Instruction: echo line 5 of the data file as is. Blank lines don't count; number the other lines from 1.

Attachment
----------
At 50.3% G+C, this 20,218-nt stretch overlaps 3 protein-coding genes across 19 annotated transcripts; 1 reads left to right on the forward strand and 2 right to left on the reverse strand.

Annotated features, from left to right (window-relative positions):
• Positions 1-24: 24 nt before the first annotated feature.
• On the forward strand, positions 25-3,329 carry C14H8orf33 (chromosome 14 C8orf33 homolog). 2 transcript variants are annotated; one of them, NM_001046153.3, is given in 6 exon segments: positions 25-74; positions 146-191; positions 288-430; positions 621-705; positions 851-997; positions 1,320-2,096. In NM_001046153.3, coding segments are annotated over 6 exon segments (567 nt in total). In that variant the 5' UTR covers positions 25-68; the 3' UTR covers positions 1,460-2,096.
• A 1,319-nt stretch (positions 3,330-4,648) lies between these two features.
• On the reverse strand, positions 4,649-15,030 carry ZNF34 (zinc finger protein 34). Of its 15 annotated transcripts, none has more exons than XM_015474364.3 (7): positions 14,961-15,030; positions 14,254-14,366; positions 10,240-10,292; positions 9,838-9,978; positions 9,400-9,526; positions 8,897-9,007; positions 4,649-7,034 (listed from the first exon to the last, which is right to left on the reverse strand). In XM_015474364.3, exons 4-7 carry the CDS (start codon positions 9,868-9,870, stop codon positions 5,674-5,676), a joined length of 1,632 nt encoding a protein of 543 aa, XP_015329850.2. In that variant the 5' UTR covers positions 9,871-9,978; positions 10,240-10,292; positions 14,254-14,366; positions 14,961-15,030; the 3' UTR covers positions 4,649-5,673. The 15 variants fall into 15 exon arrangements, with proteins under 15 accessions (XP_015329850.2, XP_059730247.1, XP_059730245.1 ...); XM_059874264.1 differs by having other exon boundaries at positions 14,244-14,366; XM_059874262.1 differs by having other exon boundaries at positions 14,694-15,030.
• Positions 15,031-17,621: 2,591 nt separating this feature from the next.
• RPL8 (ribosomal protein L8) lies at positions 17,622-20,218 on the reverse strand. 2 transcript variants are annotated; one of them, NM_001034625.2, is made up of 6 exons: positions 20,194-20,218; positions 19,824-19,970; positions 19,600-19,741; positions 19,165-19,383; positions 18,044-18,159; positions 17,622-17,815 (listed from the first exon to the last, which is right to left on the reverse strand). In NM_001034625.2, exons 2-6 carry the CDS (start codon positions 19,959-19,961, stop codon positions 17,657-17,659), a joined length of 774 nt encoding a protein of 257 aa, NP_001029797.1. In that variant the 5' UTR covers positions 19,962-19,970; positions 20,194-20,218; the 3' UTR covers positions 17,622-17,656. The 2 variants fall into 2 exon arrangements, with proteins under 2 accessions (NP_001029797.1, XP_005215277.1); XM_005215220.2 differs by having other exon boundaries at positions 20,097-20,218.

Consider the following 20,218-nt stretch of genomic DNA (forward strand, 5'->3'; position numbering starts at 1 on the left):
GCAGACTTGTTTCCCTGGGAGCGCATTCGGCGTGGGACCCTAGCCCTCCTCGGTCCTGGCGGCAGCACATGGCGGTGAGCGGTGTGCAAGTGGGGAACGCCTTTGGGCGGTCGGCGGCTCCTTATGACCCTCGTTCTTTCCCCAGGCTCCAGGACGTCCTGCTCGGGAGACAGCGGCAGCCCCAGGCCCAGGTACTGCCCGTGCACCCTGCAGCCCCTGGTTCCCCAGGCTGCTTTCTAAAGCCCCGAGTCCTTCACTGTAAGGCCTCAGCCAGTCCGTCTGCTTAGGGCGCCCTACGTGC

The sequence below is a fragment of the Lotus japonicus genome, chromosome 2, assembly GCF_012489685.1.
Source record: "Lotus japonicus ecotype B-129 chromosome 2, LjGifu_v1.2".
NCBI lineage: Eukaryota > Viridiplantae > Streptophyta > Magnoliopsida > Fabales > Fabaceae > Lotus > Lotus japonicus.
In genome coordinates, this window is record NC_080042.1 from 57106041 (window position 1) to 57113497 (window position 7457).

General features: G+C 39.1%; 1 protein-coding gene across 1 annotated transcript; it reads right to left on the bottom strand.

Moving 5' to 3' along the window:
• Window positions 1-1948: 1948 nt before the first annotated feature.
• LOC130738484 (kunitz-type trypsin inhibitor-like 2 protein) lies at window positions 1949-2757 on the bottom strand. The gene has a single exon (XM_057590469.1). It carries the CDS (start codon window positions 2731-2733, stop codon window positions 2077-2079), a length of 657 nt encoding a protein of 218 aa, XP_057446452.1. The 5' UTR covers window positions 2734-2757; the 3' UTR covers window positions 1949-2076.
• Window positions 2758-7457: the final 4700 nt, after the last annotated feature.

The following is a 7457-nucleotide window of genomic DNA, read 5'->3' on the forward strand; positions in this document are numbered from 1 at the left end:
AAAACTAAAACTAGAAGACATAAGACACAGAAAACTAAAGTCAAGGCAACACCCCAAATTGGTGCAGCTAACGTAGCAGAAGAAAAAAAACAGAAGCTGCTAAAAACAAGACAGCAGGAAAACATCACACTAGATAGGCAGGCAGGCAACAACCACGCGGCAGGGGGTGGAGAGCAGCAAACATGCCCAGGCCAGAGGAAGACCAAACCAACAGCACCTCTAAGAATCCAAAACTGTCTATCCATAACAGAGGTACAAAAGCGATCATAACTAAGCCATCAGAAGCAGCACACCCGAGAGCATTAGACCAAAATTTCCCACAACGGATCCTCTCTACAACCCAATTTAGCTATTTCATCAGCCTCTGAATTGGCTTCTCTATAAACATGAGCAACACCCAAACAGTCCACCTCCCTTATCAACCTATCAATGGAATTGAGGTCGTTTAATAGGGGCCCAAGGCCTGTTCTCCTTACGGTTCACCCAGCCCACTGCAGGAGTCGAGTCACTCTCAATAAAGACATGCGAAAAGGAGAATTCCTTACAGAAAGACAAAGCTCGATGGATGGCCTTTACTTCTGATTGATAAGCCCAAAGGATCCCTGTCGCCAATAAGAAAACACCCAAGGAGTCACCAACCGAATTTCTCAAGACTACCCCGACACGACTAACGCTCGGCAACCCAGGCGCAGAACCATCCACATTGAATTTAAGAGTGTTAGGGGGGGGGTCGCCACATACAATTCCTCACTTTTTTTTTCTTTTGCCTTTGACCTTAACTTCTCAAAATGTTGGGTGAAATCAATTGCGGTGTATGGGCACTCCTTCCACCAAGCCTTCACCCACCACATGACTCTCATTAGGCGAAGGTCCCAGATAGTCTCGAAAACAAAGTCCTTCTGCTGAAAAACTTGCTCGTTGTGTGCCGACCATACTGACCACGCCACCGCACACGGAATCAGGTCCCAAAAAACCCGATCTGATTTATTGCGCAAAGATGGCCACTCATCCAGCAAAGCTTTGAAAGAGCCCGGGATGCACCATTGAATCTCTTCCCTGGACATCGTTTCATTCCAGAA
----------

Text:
• A 1,319-nt stretch (positions 3,330-4,648) lies between these two features.